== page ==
"A dazzling new biography of the farsighted, demanding, flamboyant, generous patron and art collector whose vision and taste have so enriched Boston. This is an insightful evocation of both Gardner and the Gilded Age world in which she was a personal friend to such cultural leading lights as Sargent, Henry James, Whistler, Berenson, HD Sleeper, and many others. Long awaited, this study is refreshingly free of the sensationalism of some earlier biographies of Mrs. Gardner. Magnificent and unusual color illustrations add to the book's glories. Aline B. Saarinen wrote of Gardner's museum that 'through it, she still attracts subjects.' The authors themselves curators there, have done its creator proud with this work."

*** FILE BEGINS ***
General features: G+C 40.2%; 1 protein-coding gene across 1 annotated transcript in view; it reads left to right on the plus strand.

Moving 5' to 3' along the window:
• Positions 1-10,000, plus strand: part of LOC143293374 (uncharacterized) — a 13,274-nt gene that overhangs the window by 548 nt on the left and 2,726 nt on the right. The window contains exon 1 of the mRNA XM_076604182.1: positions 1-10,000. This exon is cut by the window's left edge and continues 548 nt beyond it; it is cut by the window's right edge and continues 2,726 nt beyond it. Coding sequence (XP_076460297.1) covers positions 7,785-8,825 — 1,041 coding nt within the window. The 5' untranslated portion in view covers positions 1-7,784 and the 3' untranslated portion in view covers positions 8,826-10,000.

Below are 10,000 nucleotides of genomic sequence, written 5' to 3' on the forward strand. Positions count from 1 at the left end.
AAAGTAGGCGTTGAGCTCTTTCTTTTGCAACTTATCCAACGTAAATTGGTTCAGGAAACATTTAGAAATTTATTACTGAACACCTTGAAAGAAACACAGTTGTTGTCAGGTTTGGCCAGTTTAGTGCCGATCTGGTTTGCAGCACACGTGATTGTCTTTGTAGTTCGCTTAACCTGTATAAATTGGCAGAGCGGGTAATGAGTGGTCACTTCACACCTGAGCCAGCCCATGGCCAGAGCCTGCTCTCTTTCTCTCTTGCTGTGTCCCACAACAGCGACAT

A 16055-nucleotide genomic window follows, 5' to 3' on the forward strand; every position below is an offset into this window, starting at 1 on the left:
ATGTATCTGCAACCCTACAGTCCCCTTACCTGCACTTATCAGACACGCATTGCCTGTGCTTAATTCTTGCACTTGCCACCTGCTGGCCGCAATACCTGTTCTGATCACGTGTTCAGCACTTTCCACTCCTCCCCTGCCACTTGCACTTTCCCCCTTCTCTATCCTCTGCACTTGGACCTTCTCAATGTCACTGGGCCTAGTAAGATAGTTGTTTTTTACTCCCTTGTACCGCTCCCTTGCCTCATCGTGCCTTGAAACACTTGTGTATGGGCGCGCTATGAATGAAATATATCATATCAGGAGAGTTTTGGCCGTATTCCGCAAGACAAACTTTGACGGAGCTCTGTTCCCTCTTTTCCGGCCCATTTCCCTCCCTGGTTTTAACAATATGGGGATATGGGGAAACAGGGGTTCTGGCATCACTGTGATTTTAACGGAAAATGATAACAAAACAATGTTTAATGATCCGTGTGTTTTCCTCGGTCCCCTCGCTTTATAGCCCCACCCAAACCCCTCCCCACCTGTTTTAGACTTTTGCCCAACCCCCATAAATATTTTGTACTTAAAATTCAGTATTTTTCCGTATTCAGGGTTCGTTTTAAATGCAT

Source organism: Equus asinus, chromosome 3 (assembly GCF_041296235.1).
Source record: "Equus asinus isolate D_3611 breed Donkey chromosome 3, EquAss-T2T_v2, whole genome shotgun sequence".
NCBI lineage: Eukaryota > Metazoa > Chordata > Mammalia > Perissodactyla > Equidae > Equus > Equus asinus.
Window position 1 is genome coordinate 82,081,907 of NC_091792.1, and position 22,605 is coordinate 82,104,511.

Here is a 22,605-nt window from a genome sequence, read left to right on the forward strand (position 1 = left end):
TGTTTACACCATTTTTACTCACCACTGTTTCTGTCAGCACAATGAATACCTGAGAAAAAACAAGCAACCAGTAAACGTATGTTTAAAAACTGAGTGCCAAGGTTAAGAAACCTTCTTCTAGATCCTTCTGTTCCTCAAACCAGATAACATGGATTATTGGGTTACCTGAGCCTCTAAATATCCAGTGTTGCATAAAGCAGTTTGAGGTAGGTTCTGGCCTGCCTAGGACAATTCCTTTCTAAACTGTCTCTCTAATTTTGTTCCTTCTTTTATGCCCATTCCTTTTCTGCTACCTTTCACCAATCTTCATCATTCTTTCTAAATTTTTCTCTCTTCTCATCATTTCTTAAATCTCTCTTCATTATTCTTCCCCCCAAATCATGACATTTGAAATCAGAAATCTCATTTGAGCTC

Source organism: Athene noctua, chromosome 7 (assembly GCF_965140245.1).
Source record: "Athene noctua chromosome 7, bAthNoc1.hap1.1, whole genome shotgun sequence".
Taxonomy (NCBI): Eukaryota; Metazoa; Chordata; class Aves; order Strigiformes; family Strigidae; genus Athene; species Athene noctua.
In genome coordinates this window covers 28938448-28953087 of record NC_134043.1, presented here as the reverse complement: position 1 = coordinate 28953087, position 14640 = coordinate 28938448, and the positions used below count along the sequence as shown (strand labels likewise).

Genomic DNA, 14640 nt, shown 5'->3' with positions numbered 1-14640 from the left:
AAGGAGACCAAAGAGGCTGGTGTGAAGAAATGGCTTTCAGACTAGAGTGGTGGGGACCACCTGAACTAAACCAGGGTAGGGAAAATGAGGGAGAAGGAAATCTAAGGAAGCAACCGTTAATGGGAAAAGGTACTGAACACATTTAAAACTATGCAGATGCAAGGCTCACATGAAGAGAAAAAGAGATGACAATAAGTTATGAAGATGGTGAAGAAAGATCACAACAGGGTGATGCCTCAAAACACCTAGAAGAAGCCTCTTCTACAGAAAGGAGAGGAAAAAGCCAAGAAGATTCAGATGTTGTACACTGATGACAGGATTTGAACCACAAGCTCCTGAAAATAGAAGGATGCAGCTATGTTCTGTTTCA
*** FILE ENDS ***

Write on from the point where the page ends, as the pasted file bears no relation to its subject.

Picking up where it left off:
A major new biography of legendary art collector and philanthropist Isabella Stewart Gardner
Isabella Stewart Gardner (1840–1924) assembled an extraordinary collection of art from diverse cultures and eras—and built a Venetian-style palazzo in Boston to share these exquisite treasures with the world. But her life and work remains shrouded in myth. Separating fiction and fact, this book paints an unforgettable portrait of Gardner, drawing on her substantial personal archive and including previously unpublished findings to offer new perspectives on her life and her construction of identity.
Nathaniel Silver and Diana Seave Greenwald shed new light on Gardner's connections to minority communities in Boston, her views on suffrage and other issues of the day, the sources of her and her husband’s wealth, and her ties to politicians, writers, and artists. What emerges is a multifaceted portrait of a trailblazing collector and patron of the arts—from Italian Renaissance paintings to Chinese antiquities—who built a museum unprecedented in its curatorial vision.
Beautifully illustrated, this book challenges any portrayal of Gardner as a straightforward feminist hero, revealing instead an exceptional, complex woman who created a legendary museum and played a vibrant and influential role in the art world.